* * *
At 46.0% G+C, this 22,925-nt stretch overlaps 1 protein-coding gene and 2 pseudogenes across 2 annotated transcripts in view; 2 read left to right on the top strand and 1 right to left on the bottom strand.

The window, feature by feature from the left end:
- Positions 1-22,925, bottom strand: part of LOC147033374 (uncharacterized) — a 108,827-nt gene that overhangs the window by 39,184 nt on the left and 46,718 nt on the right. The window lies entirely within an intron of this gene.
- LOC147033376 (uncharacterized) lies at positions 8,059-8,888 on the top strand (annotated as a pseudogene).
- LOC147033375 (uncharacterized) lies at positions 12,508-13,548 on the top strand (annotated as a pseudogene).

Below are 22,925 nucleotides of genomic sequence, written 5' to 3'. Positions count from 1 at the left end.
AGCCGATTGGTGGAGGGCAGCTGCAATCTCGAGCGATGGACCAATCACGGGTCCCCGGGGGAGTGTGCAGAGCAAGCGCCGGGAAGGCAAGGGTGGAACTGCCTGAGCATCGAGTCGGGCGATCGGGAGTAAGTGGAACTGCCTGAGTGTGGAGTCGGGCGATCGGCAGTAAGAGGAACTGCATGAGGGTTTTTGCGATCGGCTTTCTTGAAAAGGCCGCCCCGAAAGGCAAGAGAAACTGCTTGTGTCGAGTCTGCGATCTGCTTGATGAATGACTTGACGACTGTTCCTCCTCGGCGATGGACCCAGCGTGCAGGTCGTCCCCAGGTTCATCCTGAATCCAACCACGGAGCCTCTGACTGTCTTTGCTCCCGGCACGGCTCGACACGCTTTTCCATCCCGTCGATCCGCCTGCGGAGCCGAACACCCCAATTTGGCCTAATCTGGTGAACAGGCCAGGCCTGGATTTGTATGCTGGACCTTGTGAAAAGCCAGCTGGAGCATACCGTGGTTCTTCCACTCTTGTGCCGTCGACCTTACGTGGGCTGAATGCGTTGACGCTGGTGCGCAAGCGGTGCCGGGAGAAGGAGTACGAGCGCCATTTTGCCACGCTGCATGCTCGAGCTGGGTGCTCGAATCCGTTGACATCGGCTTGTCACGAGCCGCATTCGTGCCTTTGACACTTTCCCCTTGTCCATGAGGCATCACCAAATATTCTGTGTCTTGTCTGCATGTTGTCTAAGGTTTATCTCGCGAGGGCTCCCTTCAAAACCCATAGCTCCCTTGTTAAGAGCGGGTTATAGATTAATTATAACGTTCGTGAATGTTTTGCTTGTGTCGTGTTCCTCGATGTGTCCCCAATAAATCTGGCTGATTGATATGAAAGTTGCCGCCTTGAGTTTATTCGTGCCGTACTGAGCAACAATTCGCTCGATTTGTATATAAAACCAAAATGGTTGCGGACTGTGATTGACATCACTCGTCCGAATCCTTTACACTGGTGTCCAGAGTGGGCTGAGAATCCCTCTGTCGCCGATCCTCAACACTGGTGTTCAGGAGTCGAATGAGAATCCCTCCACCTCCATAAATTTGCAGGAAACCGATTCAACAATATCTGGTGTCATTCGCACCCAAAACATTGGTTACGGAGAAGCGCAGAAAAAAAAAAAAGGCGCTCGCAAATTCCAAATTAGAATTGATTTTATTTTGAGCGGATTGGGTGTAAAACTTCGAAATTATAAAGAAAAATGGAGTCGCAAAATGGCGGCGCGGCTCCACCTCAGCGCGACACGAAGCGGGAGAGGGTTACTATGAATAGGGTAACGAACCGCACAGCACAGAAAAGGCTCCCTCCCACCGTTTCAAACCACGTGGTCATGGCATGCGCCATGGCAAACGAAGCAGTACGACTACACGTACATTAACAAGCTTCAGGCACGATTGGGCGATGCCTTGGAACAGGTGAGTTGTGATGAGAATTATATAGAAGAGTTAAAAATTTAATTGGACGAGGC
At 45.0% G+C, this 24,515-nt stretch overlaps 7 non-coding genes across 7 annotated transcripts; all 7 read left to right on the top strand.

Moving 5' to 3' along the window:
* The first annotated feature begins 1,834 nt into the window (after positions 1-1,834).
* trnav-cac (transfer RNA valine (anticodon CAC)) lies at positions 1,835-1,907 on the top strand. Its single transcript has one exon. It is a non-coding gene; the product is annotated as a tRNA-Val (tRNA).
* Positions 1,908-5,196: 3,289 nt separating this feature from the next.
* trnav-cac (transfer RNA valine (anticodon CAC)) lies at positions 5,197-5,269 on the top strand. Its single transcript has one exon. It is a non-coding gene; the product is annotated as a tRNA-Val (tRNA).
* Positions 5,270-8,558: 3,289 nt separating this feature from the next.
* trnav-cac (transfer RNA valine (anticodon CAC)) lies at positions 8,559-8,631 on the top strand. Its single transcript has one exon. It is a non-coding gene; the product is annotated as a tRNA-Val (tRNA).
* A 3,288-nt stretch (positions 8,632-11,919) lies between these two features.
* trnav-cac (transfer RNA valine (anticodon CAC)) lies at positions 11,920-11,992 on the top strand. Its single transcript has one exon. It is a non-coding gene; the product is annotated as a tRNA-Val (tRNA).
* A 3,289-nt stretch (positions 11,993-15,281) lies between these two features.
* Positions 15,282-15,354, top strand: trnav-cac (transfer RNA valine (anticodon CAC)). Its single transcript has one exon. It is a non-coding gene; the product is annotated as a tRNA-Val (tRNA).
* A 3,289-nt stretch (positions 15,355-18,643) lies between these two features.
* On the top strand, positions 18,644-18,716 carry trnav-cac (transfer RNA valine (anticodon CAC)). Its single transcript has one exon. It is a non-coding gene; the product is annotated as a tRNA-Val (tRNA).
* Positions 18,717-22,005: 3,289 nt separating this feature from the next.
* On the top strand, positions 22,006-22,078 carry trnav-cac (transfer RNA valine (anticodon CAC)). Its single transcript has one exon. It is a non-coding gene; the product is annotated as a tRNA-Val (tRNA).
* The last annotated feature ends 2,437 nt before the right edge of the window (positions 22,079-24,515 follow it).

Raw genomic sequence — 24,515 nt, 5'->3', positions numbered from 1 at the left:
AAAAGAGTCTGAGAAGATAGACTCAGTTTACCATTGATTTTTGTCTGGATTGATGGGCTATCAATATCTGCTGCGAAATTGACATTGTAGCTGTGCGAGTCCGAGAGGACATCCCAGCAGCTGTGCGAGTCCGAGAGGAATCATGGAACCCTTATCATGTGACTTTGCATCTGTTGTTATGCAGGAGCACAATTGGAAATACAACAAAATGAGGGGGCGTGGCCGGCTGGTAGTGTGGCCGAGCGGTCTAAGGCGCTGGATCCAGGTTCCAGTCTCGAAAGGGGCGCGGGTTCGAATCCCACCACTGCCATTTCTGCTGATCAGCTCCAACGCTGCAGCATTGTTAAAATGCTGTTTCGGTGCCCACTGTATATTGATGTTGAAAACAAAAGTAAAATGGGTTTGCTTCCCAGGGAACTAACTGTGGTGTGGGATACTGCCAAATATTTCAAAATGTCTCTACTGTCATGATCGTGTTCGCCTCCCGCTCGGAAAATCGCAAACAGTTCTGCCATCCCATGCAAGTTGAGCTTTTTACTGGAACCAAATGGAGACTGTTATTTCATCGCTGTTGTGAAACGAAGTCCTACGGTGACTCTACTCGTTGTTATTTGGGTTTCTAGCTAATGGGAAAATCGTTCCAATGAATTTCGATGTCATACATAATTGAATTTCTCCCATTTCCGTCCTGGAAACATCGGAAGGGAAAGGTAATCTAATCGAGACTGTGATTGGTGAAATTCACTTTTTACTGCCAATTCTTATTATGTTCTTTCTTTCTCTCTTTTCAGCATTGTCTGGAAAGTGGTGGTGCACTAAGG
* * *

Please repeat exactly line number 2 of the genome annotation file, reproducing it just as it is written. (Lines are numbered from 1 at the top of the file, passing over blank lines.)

The window, feature by feature from the left end: